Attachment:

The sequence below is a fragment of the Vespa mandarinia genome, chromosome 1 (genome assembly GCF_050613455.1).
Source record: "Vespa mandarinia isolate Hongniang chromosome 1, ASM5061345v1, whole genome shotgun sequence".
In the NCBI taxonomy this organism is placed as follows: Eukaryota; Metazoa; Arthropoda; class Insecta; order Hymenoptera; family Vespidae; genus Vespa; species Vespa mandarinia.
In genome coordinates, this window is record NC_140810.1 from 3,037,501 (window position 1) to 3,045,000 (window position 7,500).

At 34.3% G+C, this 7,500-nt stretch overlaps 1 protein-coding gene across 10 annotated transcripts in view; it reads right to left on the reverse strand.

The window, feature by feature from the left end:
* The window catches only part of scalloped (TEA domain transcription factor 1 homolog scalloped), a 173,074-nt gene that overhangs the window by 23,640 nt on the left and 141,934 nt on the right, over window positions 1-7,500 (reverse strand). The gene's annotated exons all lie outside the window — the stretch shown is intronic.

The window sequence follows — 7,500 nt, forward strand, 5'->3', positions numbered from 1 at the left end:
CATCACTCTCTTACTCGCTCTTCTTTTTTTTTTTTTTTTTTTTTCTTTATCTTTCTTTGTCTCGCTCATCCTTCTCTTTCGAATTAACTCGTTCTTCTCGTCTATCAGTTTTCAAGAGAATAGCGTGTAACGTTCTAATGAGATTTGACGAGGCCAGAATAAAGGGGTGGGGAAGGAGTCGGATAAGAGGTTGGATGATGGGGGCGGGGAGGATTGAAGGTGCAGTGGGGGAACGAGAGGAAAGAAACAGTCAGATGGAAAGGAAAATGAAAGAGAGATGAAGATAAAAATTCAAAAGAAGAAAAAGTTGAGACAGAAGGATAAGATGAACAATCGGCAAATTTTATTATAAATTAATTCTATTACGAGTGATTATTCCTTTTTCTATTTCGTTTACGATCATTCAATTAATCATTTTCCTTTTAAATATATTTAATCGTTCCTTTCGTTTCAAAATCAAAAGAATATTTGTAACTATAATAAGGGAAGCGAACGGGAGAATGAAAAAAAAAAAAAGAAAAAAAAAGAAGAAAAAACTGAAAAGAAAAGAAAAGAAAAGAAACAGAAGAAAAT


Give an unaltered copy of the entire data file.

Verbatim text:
The sequence below is a fragment of the Vespa mandarinia genome, chromosome 1 (genome assembly GCF_050613455.1).
Source record: "Vespa mandarinia isolate Hongniang chromosome 1, ASM5061345v1, whole genome shotgun sequence".
In the NCBI taxonomy this organism is placed as follows: Eukaryota; Metazoa; Arthropoda; class Insecta; order Hymenoptera; family Vespidae; genus Vespa; species Vespa mandarinia.
In genome coordinates, this window is record NC_140810.1 from 3,037,501 (window position 1) to 3,045,000 (window position 7,500).

At 34.3% G+C, this 7,500-nt stretch overlaps 1 protein-coding gene across 10 annotated transcripts in view; it reads right to left on the reverse strand.

The window, feature by feature from the left end:
* The window catches only part of scalloped (TEA domain transcription factor 1 homolog scalloped), a 173,074-nt gene that overhangs the window by 23,640 nt on the left and 141,934 nt on the right, over window positions 1-7,500 (reverse strand). The gene's annotated exons all lie outside the window — the stretch shown is intronic.

The window sequence follows — 7,500 nt, forward strand, 5'->3', positions numbered from 1 at the left end:
CATCACTCTCTTACTCGCTCTTCTTTTTTTTTTTTTTTTTTTTTCTTTATCTTTCTTTGTCTCGCTCATCCTTCTCTTTCGAATTAACTCGTTCTTCTCGTCTATCAGTTTTCAAGAGAATAGCGTGTAACGTTCTAATGAGATTTGACGAGGCCAGAATAAAGGGGTGGGGAAGGAGTCGGATAAGAGGTTGGATGATGGGGGCGGGGAGGATTGAAGGTGCAGTGGGGGAACGAGAGGAAAGAAACAGTCAGATGGAAAGGAAAATGAAAGAGAGATGAAGATAAAAATTCAAAAGAAGAAAAAGTTGAGACAGAAGGATAAGATGAACAATCGGCAAATTTTATTATAAATTAATTCTATTACGAGTGATTATTCCTTTTTCTATTTCGTTTACGATCATTCAATTAATCATTTTCCTTTTAAATATATTTAATCGTTCCTTTCGTTTCAAAATCAAAAGAATATTTGTAACTATAATAAGGGAAGCGAACGGGAGAATGAAAAAAAAAAAAAGAAAAAAAAAGAAGAAAAAACTGAAAAGAAAAGAAAAGAAAAGAAACAGAAGAAAAT